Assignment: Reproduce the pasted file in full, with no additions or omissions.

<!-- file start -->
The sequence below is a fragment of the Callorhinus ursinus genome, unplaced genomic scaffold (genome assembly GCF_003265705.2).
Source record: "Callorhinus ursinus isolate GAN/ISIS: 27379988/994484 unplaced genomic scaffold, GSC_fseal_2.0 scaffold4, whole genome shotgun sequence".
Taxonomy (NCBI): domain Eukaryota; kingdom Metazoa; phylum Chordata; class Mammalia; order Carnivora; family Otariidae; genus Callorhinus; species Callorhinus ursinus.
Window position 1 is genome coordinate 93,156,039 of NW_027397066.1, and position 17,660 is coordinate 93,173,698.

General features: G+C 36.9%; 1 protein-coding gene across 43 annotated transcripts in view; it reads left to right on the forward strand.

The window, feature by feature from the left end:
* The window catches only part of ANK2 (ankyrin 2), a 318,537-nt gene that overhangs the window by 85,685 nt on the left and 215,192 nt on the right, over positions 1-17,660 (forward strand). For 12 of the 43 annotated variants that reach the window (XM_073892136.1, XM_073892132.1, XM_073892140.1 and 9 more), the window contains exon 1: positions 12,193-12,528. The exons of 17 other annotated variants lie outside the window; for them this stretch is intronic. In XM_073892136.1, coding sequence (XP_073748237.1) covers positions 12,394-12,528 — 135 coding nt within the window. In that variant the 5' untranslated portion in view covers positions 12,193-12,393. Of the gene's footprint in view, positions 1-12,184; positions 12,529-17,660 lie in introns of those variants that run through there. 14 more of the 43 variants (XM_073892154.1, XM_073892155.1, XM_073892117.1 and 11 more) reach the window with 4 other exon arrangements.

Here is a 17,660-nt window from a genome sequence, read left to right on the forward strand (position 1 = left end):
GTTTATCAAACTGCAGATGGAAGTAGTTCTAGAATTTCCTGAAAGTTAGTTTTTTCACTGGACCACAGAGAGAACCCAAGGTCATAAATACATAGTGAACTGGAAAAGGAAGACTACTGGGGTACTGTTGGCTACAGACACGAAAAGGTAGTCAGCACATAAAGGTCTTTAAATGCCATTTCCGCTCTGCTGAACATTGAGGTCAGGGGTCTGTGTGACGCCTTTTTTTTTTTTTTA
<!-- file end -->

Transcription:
The sequence below is a fragment of the Callorhinus ursinus genome, unplaced genomic scaffold (genome assembly GCF_003265705.2).
Source record: "Callorhinus ursinus isolate GAN/ISIS: 27379988/994484 unplaced genomic scaffold, GSC_fseal_2.0 scaffold4, whole genome shotgun sequence".
Taxonomy (NCBI): domain Eukaryota; kingdom Metazoa; phylum Chordata; class Mammalia; order Carnivora; family Otariidae; genus Callorhinus; species Callorhinus ursinus.
Window position 1 is genome coordinate 93,156,039 of NW_027397066.1, and position 17,660 is coordinate 93,173,698.

General features: G+C 36.9%; 1 protein-coding gene across 43 annotated transcripts in view; it reads left to right on the forward strand.

The window, feature by feature from the left end:
* The window catches only part of ANK2 (ankyrin 2), a 318,537-nt gene that overhangs the window by 85,685 nt on the left and 215,192 nt on the right, over positions 1-17,660 (forward strand). For 12 of the 43 annotated variants that reach the window (XM_073892136.1, XM_073892132.1, XM_073892140.1 and 9 more), the window contains exon 1: positions 12,193-12,528. The exons of 17 other annotated variants lie outside the window; for them this stretch is intronic. In XM_073892136.1, coding sequence (XP_073748237.1) covers positions 12,394-12,528 — 135 coding nt within the window. In that variant the 5' untranslated portion in view covers positions 12,193-12,393. Of the gene's footprint in view, positions 1-12,184; positions 12,529-17,660 lie in introns of those variants that run through there. 14 more of the 43 variants (XM_073892154.1, XM_073892155.1, XM_073892117.1 and 11 more) reach the window with 4 other exon arrangements.

Here is a 17,660-nt window from a genome sequence, read left to right on the forward strand (position 1 = left end):
GTTTATCAAACTGCAGATGGAAGTAGTTCTAGAATTTCCTGAAAGTTAGTTTTTTCACTGGACCACAGAGAGAACCCAAGGTCATAAATACATAGTGAACTGGAAAAGGAAGACTACTGGGGTACTGTTGGCTACAGACACGAAAAGGTAGTCAGCACATAAAGGTCTTTAAATGCCATTTCCGCTCTGCTGAACATTGAGGTCAGGGGTCTGTGTGACGCCTTTTTTTTTTTTTTA